With news that ebooks are outselling paper books at Amazon.com comes the usual bevy of debates on the merit of each form and the future of publishing.
Not that this debate can't just happen because, you know, it's a Thursday. The publishing industry these days seems to want to discuss nothing else, and I suppose rightfully so. There's a brave new world on the horizon and no one, not the fervent supporters of paper books nor those who worship at the alter of new media, can really predict what that world will look like.
I, for one, definitely cannot predict. And I don't much like entering the debate because I really am not as well informed as the likes of J. A. Konrath and Cory Doctorow and any number of publishing industry insiders. I am just an author on days like today. And I ask myself:
Why does this debate provoke SUCH passion in publishing people?
It seems obvious I suppose, after all, our professional lives depend very much on where this is all going, and with the unknown comes fear for some, excitement for others. But a strong emotion either way.
But I think it might also break down into a more basic argument.
I asked people on Twitter to post what they liked best about paper books and what they liked best about ebooks. I also answered the questions. I asked it because I was a little sad to see the glee with which some authors greeted the news of ebooks outselling paper books online, almost as if it was a race to some kind of finish line and ebooks were now ahead. I didn't like the glee, because I didn't understand why one form of media had to be sacrificed for the sake of the other, and why that was considered a good thing.
So I thought we could be positive and discuss the merits of both.
But honestly, the answers I got. BORING.
lol, no. Not really. The answers themselves weren't boring, but the sameness of them all did get a little tedious.
And this is where I realised that the passion of the debate might just come down to a fundamental difference in philosophy between those people on the extreme sides.
The answer to "What do you like best about paper books" was one of the senses. Many tweeters said they liked the "tactile experience" of paper books. I myself went into further detail about how I like how a book can be its own work of art (not just as the words on the pages). The layout, the cover, the construction, the materials used, the inside pages. Embossed lettering or maybe not. Playing with the actual form of "book". Even just the smell of the pages. What we liked about paper books was the "book experience".
Now, the book experience isn't practical. It isn't even necessarily about the author's work. The book experience in fact can often have nothing whatsoever to do with an author as the publishing house is the one responsible for the aesthetic usually. But it's a pleasure. It's something that affects the senses and makes us happy. It's irrational.
On the other hand, the answer to "What do you like best about ebooks" was one of practicality. Pragmatism. It was about how new media made books easier to acquire and to transport. One could even argue that ebooks are more the author's medium whereas paper books are a publisher's medium. After all ebooks are about words on a "page" and that is it. It's about being able to read what you want when you want it. Traveling around the world with but an ereader in your purse and still having access to thousands of great literary works.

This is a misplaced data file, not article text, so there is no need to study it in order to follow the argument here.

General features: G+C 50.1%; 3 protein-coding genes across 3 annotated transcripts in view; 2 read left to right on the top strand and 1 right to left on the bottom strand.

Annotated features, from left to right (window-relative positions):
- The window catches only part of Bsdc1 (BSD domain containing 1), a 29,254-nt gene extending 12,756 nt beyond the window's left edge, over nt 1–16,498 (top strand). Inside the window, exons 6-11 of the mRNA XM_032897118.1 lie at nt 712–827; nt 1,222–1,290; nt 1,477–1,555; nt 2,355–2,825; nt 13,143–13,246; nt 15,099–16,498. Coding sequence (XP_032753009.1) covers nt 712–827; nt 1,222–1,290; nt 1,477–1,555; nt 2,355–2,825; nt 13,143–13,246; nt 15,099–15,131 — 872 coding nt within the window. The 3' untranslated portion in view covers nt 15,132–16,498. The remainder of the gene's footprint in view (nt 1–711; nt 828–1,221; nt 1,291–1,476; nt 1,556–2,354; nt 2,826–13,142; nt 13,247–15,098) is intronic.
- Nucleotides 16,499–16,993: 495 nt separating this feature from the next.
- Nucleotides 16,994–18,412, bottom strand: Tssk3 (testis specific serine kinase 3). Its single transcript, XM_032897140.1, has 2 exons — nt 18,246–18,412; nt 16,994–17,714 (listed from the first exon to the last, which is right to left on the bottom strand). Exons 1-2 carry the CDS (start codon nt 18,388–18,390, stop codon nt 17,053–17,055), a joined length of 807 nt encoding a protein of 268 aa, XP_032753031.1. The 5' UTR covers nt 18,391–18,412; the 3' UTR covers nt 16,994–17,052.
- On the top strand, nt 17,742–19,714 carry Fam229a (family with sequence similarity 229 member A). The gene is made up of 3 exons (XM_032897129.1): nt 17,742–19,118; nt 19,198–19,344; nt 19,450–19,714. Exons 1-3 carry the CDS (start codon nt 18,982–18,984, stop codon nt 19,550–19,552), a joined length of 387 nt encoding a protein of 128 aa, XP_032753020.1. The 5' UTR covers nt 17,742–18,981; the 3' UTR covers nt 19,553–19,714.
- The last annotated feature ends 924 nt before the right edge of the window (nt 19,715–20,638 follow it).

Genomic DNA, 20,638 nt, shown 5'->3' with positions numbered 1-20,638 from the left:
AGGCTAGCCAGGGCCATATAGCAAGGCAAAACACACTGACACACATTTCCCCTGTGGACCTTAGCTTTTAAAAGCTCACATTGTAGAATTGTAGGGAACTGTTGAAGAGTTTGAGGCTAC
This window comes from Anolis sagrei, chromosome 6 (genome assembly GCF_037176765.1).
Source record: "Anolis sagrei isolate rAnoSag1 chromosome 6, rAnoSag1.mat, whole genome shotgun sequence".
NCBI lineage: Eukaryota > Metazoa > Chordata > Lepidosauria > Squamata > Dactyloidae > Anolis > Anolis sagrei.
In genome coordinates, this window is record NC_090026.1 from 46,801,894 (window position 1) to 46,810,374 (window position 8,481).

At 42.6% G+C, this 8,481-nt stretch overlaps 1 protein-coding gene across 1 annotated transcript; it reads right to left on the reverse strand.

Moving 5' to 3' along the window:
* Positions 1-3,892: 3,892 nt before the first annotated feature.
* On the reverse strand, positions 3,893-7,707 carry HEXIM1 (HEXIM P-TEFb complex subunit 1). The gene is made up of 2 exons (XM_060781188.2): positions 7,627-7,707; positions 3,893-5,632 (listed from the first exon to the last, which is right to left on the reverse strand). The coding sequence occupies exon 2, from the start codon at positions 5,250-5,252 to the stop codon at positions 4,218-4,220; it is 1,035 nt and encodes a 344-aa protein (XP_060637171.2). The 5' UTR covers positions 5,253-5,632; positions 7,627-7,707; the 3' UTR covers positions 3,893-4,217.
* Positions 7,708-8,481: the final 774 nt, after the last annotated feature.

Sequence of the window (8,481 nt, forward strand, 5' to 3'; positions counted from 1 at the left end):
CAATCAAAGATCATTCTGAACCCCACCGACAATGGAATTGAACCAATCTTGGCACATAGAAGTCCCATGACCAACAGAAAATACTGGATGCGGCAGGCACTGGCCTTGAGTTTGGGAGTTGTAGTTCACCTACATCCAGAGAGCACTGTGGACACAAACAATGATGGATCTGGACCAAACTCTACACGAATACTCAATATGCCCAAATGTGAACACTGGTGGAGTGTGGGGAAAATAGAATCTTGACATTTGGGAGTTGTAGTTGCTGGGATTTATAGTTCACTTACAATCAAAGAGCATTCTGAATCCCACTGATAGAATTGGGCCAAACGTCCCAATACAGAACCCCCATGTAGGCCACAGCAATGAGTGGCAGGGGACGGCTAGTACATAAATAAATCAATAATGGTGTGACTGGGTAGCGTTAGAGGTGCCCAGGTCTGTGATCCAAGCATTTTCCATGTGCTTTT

The ebook argument is in a way much easier to make because pragmatic arguments tend to be such. It's quantifiable, it's logical.
And this is what I think causes sometimes the rather passionate debates about ebooks vs paper books. You have two sides that are arguing from extremely different starting points. And to debate the emotional vs the pragmatic never works. Because neither side will ever agree. Because the nature of the side you've taken is to be completely the opposite of the other. The pragmatic will say, "But that doesn't make sense" and the emotional will say "it doesn't have to make sense, it's a feeling" and round and round and round she goes.
Now yes, there are other debates going on out there. There are authors who see the opportunity that ebooks afford to put themselves out there without a middle man as truly thrilling, and I see publishers concerned what their role is going to be in a future they can't really predict.
But at the heart of it I think it's more basic than that. An Ego vs Id kind of thing.
I don't know what the future holds. I don't offer any solutions, just thoughts, in this post. My hope is when the dust settles we'll live in a brave new world that embraces both. And maybe there will even be a third kind of magical book no one has yet thought of. I just know I'm getting a little tired of people taking sides. And of the glee when one takes a step ahead in the race over the other. The fact is, I think most people want both forms to exist. And I think both forms could not only co-exist, they could help support each other.
And I wonder if maybe it wouldn't make sense to try to work from that foundation. I feel so much of what publishing is looking at in the future is "who will win" and maybe it ought to double check that we're actually running a race in the first place. Maybe it's just two people jogging for exercise and having a bit of gossip. Maybe, after all this speculation, they aren't competitors.
Maybe, they're friends.